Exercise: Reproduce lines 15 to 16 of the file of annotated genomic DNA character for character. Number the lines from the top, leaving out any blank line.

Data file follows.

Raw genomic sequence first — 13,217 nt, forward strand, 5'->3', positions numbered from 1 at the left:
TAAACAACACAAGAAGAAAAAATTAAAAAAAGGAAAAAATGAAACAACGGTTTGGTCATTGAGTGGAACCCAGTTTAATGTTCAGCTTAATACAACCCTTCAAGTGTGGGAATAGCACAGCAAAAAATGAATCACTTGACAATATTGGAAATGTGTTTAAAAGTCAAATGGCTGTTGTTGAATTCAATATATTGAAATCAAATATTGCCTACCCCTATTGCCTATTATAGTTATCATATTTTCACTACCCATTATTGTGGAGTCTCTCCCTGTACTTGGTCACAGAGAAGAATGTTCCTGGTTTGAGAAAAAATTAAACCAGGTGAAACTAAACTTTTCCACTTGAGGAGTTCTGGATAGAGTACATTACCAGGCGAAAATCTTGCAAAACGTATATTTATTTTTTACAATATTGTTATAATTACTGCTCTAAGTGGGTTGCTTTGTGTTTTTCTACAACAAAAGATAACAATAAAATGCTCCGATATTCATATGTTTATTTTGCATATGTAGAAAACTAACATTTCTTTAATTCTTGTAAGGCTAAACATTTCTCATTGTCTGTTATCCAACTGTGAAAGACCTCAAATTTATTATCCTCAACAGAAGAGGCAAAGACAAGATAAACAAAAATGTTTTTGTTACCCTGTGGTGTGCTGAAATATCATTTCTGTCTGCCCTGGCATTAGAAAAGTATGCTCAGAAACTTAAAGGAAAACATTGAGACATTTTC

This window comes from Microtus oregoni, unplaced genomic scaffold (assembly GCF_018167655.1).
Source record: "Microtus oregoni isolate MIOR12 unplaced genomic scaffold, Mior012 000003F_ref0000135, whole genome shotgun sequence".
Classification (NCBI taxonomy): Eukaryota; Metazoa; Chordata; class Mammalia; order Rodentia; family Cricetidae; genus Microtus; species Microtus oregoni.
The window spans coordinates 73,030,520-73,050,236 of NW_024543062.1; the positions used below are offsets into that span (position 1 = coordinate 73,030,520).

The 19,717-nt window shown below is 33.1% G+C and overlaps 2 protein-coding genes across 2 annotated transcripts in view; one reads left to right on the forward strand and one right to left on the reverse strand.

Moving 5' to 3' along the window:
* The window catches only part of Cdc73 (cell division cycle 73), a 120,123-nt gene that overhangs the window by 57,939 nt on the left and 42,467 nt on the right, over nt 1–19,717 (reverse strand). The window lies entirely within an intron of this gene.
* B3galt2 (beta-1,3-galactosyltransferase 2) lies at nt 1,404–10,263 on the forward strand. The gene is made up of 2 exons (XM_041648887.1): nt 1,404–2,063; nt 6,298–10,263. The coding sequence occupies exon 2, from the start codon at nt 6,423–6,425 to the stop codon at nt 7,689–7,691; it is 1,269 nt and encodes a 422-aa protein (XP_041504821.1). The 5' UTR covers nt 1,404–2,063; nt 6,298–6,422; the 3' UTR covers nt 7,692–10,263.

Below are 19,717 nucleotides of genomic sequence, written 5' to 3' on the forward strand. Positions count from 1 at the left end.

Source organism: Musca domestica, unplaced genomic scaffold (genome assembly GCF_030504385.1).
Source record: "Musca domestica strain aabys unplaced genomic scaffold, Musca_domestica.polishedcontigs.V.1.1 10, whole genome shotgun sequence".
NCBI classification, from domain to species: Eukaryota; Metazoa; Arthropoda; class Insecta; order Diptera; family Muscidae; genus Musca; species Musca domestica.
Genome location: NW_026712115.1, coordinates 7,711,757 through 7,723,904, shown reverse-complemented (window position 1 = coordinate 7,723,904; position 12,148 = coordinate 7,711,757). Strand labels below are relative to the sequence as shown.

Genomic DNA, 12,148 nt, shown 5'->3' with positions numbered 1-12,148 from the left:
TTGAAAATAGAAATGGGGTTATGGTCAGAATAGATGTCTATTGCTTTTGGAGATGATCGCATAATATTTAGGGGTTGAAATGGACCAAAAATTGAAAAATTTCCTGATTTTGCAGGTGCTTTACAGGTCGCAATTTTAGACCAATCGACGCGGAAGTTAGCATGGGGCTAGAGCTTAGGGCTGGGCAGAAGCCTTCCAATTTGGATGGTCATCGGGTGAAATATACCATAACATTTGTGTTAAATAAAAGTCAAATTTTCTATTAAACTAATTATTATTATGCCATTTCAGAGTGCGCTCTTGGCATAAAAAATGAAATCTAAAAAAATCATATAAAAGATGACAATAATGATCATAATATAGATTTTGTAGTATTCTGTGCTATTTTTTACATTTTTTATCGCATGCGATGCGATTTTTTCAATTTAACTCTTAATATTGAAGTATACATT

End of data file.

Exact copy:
Genome location: NW_026712115.1, coordinates 7,711,757 through 7,723,904, shown reverse-complemented (window position 1 = coordinate 7,723,904; position 12,148 = coordinate 7,711,757). Strand labels below are relative to the sequence as shown.

Genomic DNA, 12,148 nt, shown 5'->3' with positions numbered 1-12,148 from the left: